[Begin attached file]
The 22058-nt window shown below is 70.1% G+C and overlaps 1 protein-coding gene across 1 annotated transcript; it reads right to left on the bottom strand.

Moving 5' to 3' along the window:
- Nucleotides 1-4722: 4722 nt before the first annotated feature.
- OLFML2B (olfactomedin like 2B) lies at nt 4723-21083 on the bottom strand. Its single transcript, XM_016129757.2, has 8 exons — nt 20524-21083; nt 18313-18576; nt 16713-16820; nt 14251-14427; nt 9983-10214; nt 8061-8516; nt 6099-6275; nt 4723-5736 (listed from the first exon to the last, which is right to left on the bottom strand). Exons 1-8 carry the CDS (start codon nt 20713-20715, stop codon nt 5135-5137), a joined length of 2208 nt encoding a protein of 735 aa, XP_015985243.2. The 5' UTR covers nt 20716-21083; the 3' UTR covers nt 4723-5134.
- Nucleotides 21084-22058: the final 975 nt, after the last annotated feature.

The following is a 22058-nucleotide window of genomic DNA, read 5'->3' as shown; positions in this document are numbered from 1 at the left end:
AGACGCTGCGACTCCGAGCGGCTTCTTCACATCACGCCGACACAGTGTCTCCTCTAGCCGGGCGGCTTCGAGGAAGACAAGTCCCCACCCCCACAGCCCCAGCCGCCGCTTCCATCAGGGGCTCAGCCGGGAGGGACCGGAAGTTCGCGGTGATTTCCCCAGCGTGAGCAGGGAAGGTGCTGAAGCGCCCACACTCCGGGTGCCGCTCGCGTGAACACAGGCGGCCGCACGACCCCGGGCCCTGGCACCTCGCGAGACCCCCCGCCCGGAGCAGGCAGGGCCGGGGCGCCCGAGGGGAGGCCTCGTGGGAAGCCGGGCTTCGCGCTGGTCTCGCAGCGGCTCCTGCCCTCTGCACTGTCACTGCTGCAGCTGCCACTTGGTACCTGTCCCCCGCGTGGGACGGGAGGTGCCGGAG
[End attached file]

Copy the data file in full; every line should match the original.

The 22058-nt window shown below is 70.1% G+C and overlaps 1 protein-coding gene across 1 annotated transcript; it reads right to left on the bottom strand.

Moving 5' to 3' along the window:
- Nucleotides 1-4722: 4722 nt before the first annotated feature.
- OLFML2B (olfactomedin like 2B) lies at nt 4723-21083 on the bottom strand. Its single transcript, XM_016129757.2, has 8 exons — nt 20524-21083; nt 18313-18576; nt 16713-16820; nt 14251-14427; nt 9983-10214; nt 8061-8516; nt 6099-6275; nt 4723-5736 (listed from the first exon to the last, which is right to left on the bottom strand). Exons 1-8 carry the CDS (start codon nt 20713-20715, stop codon nt 5135-5137), a joined length of 2208 nt encoding a protein of 735 aa, XP_015985243.2. The 5' UTR covers nt 20716-21083; the 3' UTR covers nt 4723-5134.
- Nucleotides 21084-22058: the final 975 nt, after the last annotated feature.

The following is a 22058-nucleotide window of genomic DNA, read 5'->3' as shown; positions in this document are numbered from 1 at the left end:
AGACGCTGCGACTCCGAGCGGCTTCTTCACATCACGCCGACACAGTGTCTCCTCTAGCCGGGCGGCTTCGAGGAAGACAAGTCCCCACCCCCACAGCCCCAGCCGCCGCTTCCATCAGGGGCTCAGCCGGGAGGGACCGGAAGTTCGCGGTGATTTCCCCAGCGTGAGCAGGGAAGGTGCTGAAGCGCCCACACTCCGGGTGCCGCTCGCGTGAACACAGGCGGCCGCACGACCCCGGGCCCTGGCACCTCGCGAGACCCCCCGCCCGGAGCAGGCAGGGCCGGGGCGCCCGAGGGGAGGCCTCGTGGGAAGCCGGGCTTCGCGCTGGTCTCGCAGCGGCTCCTGCCCTCTGCACTGTCACTGCTGCAGCTGCCACTTGGTACCTGTCCCCCGCGTGGGACGGGAGGTGCCGGAG